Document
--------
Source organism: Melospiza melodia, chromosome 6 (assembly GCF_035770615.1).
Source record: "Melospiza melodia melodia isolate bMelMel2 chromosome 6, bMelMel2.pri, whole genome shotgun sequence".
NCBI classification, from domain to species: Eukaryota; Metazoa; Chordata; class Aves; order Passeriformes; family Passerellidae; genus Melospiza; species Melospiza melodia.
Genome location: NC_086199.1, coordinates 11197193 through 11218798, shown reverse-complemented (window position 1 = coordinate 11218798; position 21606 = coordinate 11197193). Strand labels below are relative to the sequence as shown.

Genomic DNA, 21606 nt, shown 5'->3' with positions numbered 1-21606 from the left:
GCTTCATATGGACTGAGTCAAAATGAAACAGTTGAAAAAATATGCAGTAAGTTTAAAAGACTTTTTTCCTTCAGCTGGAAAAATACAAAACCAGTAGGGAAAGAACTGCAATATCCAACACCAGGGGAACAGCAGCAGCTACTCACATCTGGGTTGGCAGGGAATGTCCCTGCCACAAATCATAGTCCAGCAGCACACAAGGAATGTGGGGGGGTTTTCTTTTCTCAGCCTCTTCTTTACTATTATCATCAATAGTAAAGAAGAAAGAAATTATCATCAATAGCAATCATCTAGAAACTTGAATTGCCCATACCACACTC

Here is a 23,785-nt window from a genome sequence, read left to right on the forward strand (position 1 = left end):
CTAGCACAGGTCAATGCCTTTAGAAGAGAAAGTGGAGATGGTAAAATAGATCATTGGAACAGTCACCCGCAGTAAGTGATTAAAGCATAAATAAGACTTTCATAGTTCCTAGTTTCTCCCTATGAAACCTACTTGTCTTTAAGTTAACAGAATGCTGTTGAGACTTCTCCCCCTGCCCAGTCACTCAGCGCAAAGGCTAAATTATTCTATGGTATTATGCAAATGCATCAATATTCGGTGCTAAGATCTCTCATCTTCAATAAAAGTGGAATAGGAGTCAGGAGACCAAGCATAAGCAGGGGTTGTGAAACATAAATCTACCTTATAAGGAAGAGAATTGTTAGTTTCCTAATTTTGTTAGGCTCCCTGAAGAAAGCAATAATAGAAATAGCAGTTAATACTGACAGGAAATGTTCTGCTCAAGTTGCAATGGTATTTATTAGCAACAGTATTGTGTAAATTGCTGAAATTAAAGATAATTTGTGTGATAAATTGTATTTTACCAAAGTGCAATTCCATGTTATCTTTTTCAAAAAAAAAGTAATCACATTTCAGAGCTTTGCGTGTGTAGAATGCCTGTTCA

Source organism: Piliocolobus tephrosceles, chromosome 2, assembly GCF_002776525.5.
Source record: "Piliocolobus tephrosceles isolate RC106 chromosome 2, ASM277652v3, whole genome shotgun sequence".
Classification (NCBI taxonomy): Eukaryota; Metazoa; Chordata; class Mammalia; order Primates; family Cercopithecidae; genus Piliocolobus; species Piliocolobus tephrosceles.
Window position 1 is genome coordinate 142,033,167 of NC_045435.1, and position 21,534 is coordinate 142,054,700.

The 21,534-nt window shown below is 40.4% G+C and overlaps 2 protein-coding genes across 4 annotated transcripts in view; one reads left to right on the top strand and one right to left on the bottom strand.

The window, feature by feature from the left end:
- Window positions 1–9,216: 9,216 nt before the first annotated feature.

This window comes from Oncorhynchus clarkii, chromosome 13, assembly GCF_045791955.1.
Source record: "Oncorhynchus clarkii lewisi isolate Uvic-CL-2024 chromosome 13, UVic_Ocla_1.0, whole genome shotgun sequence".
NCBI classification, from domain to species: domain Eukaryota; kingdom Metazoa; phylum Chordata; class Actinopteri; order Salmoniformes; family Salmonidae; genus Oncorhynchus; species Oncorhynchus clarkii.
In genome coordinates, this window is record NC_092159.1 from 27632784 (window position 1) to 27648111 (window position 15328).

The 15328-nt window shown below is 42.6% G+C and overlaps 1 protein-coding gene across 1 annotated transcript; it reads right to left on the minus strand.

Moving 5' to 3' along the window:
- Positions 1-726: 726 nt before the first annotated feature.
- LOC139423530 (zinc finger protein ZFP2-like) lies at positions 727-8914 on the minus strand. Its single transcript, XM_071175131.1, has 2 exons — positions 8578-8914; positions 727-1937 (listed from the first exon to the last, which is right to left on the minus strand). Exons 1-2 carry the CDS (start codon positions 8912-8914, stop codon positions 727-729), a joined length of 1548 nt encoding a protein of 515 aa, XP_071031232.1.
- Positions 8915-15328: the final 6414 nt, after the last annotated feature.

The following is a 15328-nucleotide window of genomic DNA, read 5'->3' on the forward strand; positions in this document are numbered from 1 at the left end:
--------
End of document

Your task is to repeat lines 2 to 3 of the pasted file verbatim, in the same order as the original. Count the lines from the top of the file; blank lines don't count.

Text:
Source record: "Melospiza melodia melodia isolate bMelMel2 chromosome 6, bMelMel2.pri, whole genome shotgun sequence".
NCBI classification, from domain to species: Eukaryota; Metazoa; Chordata; class Aves; order Passeriformes; family Passerellidae; genus Melospiza; species Melospiza melodia.